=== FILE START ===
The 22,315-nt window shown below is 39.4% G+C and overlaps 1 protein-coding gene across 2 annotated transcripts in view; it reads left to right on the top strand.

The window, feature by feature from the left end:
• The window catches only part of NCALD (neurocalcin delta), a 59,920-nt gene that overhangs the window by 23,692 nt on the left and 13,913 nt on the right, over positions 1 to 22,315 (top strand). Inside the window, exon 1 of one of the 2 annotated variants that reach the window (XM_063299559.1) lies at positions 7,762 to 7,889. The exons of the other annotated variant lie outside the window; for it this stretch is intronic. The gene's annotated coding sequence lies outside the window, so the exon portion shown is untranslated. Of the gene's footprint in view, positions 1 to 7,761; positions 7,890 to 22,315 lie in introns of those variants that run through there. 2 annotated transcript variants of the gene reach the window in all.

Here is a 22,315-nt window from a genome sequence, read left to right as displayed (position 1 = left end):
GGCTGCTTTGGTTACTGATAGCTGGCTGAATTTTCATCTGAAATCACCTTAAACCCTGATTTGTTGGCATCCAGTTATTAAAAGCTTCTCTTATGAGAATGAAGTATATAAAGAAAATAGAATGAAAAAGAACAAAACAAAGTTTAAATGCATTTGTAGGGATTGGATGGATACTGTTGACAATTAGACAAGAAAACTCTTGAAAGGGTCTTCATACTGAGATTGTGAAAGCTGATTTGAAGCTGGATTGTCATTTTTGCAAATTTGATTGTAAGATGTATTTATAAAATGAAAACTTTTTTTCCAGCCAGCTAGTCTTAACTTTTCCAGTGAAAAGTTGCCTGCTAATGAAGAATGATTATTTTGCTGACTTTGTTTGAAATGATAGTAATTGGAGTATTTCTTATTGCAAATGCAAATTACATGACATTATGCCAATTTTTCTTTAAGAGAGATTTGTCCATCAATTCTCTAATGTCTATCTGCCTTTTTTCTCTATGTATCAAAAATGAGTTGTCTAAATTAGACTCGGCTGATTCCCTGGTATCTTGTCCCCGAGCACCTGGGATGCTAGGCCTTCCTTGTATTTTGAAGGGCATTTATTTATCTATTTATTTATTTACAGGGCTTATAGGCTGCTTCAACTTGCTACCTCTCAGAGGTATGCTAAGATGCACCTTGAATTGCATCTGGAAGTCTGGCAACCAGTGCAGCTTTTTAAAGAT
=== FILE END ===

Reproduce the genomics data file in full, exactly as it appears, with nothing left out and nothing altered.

The 22,315-nt window shown below is 39.4% G+C and overlaps 1 protein-coding gene across 2 annotated transcripts in view; it reads left to right on the top strand.

The window, feature by feature from the left end:
• The window catches only part of NCALD (neurocalcin delta), a 59,920-nt gene that overhangs the window by 23,692 nt on the left and 13,913 nt on the right, over positions 1 to 22,315 (top strand). Inside the window, exon 1 of one of the 2 annotated variants that reach the window (XM_063299559.1) lies at positions 7,762 to 7,889. The exons of the other annotated variant lie outside the window; for it this stretch is intronic. The gene's annotated coding sequence lies outside the window, so the exon portion shown is untranslated. Of the gene's footprint in view, positions 1 to 7,761; positions 7,890 to 22,315 lie in introns of those variants that run through there. 2 annotated transcript variants of the gene reach the window in all.

Here is a 22,315-nt window from a genome sequence, read left to right as displayed (position 1 = left end):
GGCTGCTTTGGTTACTGATAGCTGGCTGAATTTTCATCTGAAATCACCTTAAACCCTGATTTGTTGGCATCCAGTTATTAAAAGCTTCTCTTATGAGAATGAAGTATATAAAGAAAATAGAATGAAAAAGAACAAAACAAAGTTTAAATGCATTTGTAGGGATTGGATGGATACTGTTGACAATTAGACAAGAAAACTCTTGAAAGGGTCTTCATACTGAGATTGTGAAAGCTGATTTGAAGCTGGATTGTCATTTTTGCAAATTTGATTGTAAGATGTATTTATAAAATGAAAACTTTTTTTCCAGCCAGCTAGTCTTAACTTTTCCAGTGAAAAGTTGCCTGCTAATGAAGAATGATTATTTTGCTGACTTTGTTTGAAATGATAGTAATTGGAGTATTTCTTATTGCAAATGCAAATTACATGACATTATGCCAATTTTTCTTTAAGAGAGATTTGTCCATCAATTCTCTAATGTCTATCTGCCTTTTTTCTCTATGTATCAAAAATGAGTTGTCTAAATTAGACTCGGCTGATTCCCTGGTATCTTGTCCCCGAGCACCTGGGATGCTAGGCCTTCCTTGTATTTTGAAGGGCATTTATTTATCTATTTATTTATTTACAGGGCTTATAGGCTGCTTCAACTTGCTACCTCTCAGAGGTATGCTAAGATGCACCTTGAATTGCATCTGGAAGTCTGGCAACCAGTGCAGCTTTTTAAAGAT